Embracing the art in coastal conservation


Participants in a unique weed mask-making workshop learnt about invasive weeds as part of the Lorne Sculpture Festival.

Organiser of the workshop and artist Ange Leech said the unique activity encouraged participants to engage in coastal conservation through creativity.

Artist Ange Leech collecting weeds on the Lorne boardwalk.

“This creative workshop encourages community awareness about weed removal, and it’s a fun way to offer an activity with an environmental focus,” she said.

 “This creative workshop encourages community awareness about weed removal, and it’s a fun way to offer an activity with an environmental focus.”

Ms Leech said the artists had been involved in working bees with local volunteer group LorneCare which had inspired them to become involved in environmental protection.

“Tea Tree, Flax and other weeds commonly found in the Lorne area were harvested for the workshop with the help of LorneCare and will be used to construct the masks,” she said.

An  example of one of the masks made at the weed mask-making workshop

Great Ocean Road Coast Committee (GORCC) Conservation Officer Georgie Beale said that while Tea Tree is an Australian native, it is not indigenous to the Surf Coast.

“Non-indigenous plants out compete indigenous plants and leave no room for them to grow and this also reduces habitat for local fauna,” she said.

“Another example of a non-indigenous plant is the Bulbil Watsonia Watsonia meriana var. bulbillifera, which is a common weed in the Lorne area.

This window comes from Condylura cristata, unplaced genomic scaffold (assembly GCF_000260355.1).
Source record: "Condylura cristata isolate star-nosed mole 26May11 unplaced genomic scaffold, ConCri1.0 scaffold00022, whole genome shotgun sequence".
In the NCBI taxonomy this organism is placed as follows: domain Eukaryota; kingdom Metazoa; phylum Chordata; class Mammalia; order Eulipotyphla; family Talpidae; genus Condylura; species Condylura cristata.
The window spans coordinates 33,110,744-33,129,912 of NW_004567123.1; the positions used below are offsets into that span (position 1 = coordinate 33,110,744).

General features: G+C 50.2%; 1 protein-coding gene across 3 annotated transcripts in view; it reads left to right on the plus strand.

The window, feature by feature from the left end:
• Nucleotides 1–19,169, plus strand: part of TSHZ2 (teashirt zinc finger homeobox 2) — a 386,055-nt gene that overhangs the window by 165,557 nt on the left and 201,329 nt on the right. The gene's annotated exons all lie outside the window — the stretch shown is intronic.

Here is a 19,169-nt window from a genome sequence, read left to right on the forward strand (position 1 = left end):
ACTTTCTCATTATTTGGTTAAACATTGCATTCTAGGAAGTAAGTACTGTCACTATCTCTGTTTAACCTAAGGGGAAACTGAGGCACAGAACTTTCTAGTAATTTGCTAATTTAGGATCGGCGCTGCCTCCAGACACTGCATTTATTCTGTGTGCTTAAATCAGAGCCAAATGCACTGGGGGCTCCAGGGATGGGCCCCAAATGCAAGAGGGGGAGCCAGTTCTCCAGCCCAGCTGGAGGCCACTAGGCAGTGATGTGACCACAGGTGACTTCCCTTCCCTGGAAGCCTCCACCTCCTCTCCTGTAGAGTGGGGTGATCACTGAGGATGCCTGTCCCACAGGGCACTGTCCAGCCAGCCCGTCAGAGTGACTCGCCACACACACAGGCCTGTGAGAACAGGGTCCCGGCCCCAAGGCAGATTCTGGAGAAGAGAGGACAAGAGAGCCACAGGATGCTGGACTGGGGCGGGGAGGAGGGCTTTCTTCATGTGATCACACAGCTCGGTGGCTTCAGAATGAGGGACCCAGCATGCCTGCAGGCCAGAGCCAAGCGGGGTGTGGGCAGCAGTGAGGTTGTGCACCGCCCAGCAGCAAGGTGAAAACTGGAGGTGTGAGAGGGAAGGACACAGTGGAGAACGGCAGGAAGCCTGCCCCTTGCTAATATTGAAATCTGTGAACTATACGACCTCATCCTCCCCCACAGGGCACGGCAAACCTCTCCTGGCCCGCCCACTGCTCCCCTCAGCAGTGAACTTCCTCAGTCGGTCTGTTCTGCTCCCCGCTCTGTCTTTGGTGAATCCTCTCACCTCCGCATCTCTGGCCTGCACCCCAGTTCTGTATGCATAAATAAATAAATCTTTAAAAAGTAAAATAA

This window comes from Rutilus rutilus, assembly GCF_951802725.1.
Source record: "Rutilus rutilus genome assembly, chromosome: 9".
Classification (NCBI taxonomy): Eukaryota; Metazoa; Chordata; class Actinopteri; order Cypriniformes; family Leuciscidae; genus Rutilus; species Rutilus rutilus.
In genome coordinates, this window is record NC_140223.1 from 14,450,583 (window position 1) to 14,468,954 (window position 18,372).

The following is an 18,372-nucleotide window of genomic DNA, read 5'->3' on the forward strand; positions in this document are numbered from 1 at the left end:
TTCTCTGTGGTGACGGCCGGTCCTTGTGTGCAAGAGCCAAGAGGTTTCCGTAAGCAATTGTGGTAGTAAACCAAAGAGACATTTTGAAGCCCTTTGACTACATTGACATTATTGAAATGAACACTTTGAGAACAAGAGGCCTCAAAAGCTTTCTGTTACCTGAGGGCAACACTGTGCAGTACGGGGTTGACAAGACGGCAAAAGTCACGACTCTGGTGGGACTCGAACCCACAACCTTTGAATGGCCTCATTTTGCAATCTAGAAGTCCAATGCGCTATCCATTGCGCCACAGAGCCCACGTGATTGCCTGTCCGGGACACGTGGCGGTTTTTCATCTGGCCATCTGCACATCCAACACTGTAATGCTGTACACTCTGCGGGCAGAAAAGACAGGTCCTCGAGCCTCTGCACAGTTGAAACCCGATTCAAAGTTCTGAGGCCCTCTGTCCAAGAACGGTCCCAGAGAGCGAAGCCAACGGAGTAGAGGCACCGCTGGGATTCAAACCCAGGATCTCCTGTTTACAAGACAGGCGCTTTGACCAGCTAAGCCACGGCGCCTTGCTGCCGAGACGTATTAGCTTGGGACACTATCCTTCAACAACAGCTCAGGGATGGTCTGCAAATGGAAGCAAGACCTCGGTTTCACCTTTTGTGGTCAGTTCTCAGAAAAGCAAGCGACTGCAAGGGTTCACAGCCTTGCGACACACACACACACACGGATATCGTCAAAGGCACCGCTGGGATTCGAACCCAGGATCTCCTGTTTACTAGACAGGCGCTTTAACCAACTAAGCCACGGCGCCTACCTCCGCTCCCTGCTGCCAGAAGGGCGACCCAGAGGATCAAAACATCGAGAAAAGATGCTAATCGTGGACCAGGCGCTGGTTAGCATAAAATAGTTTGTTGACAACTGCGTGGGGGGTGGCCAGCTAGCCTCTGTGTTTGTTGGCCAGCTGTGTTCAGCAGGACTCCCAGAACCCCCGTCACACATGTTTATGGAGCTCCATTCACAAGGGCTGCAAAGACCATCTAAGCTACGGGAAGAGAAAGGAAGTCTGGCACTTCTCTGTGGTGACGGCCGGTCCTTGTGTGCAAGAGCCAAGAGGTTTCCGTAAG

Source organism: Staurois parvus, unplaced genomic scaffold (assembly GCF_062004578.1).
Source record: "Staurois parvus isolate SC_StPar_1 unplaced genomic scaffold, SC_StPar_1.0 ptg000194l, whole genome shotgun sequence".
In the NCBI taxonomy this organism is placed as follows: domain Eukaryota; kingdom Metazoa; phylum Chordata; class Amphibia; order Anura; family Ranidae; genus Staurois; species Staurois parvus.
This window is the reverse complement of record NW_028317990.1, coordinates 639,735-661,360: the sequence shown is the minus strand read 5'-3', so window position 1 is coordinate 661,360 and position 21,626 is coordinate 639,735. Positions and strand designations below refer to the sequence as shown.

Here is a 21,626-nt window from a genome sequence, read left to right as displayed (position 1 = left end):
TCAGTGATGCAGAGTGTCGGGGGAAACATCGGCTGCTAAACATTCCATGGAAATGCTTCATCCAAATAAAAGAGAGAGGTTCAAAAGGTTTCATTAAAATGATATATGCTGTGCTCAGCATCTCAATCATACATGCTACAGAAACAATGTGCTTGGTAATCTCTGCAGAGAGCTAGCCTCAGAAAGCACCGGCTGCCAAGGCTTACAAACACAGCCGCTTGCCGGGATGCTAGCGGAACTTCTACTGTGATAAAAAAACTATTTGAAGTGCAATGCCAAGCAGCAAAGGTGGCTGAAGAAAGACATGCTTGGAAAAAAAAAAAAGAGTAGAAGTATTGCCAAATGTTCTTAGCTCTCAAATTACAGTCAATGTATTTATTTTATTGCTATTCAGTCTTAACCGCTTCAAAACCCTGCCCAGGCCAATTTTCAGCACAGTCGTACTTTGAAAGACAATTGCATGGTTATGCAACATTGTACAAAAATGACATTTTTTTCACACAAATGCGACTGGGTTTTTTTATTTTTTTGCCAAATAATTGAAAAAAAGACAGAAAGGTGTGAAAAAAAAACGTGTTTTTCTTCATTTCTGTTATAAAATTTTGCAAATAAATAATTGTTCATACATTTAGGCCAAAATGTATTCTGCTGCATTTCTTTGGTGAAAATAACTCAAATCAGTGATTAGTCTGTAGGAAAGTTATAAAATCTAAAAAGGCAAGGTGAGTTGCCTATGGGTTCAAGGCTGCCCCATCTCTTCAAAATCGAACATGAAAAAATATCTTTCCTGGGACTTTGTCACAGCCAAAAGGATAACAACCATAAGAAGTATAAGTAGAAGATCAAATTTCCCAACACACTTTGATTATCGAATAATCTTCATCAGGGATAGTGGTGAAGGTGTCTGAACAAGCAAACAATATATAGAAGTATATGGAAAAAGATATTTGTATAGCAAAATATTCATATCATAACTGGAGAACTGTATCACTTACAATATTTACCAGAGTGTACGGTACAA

The Watsonia plant which is commonly found in the Lorne area.

“Many don’t realise that plants like these are a problem, or how easily they spread into other areas and at what cost to the environment,” she said.

Ms Beale said community members could help to stop the spread by looking in their own gardens.

“Spring is an important time for weed removal as the ground is soft and weeds have not yet begun to seed or if they have the seeds are yet to mature and become viable,” she said

“Spring is an important time for weed removal as the ground is soft and weeds have not yet begun to seed or if they have the seeds are yet to mature and become viable.”

LorneCare volunteers and artists involved in the weed mask-making workshop were harvesting weeds from the Lorne area for the workshop.

More information about common weeds can be found on the GORCC website www.gorcc.com.au.

The Lorne Sculpture Festival is being held from Saturday 15 October until Sunday 6 November.

This column is brought to you by the Great Ocean Road Coast Committee.

For more information about the Lorne Sculpture Festival and coastal conservation have a look through these links:

LorneCare

Lorne Sculpture Festival

Common weeds

Have you attended the Lorne Sculpture Festival or one of the weed-mask making workshops?

Have you noticed any of the weeds mentioned above in your garden? Let us know!

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